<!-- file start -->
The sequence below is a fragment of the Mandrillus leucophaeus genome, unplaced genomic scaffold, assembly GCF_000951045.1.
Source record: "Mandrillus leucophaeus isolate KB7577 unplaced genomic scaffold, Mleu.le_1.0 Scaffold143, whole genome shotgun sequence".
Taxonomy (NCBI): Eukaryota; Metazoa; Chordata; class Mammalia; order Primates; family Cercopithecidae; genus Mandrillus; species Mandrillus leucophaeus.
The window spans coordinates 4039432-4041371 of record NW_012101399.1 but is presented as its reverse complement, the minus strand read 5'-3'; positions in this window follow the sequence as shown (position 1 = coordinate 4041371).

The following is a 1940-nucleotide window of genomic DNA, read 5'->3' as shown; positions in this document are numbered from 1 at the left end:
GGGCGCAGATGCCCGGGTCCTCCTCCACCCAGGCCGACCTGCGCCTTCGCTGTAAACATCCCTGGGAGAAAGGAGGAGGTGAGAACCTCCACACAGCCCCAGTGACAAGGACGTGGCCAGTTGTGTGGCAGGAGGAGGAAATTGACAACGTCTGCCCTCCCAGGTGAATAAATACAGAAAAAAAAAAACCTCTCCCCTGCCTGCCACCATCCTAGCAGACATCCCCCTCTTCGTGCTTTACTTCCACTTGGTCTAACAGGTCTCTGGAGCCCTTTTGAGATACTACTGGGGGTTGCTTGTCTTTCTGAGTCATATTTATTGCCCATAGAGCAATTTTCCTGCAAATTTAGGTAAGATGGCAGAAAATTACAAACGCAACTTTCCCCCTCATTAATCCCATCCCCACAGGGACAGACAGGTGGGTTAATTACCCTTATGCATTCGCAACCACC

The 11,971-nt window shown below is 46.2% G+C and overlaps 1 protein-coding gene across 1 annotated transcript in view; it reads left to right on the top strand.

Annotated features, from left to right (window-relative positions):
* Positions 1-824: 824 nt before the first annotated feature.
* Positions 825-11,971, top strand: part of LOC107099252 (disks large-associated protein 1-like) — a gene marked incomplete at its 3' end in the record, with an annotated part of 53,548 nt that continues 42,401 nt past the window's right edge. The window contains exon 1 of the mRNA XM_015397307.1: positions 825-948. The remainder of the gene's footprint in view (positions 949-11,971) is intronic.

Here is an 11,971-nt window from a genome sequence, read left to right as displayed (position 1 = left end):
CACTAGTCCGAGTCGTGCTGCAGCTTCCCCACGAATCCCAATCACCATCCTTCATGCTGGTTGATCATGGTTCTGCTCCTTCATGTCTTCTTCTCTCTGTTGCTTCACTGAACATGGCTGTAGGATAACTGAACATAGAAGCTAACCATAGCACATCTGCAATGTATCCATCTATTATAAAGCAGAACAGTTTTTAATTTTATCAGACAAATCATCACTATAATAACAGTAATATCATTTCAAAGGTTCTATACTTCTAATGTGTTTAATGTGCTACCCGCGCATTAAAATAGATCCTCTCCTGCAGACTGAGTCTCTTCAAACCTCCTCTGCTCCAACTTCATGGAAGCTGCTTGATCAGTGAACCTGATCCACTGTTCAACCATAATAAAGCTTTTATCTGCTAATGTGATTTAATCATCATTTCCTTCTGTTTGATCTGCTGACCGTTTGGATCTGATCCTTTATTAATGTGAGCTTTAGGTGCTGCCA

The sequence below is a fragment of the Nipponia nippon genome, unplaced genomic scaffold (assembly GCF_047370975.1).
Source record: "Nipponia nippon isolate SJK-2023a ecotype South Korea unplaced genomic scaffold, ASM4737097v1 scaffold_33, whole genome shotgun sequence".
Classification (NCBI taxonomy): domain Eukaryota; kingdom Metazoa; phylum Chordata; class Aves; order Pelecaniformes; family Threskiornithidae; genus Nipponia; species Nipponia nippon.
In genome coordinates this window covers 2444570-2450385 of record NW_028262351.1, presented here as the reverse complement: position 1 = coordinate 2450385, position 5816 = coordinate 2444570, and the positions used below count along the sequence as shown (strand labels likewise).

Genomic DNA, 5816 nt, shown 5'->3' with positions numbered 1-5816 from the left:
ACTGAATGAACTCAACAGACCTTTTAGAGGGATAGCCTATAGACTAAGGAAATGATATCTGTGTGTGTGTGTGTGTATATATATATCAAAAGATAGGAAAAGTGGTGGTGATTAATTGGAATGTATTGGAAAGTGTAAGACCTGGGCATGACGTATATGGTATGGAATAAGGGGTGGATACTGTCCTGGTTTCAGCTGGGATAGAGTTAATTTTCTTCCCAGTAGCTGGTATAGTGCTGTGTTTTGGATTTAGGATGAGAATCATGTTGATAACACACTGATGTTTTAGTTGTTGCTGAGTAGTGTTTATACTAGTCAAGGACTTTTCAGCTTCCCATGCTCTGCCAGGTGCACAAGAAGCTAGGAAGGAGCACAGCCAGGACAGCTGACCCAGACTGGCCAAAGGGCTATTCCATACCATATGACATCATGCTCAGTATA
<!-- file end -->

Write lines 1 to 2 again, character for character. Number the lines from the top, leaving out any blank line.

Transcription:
The sequence below is a fragment of the Mandrillus leucophaeus genome, unplaced genomic scaffold, assembly GCF_000951045.1.
Source record: "Mandrillus leucophaeus isolate KB7577 unplaced genomic scaffold, Mleu.le_1.0 Scaffold143, whole genome shotgun sequence".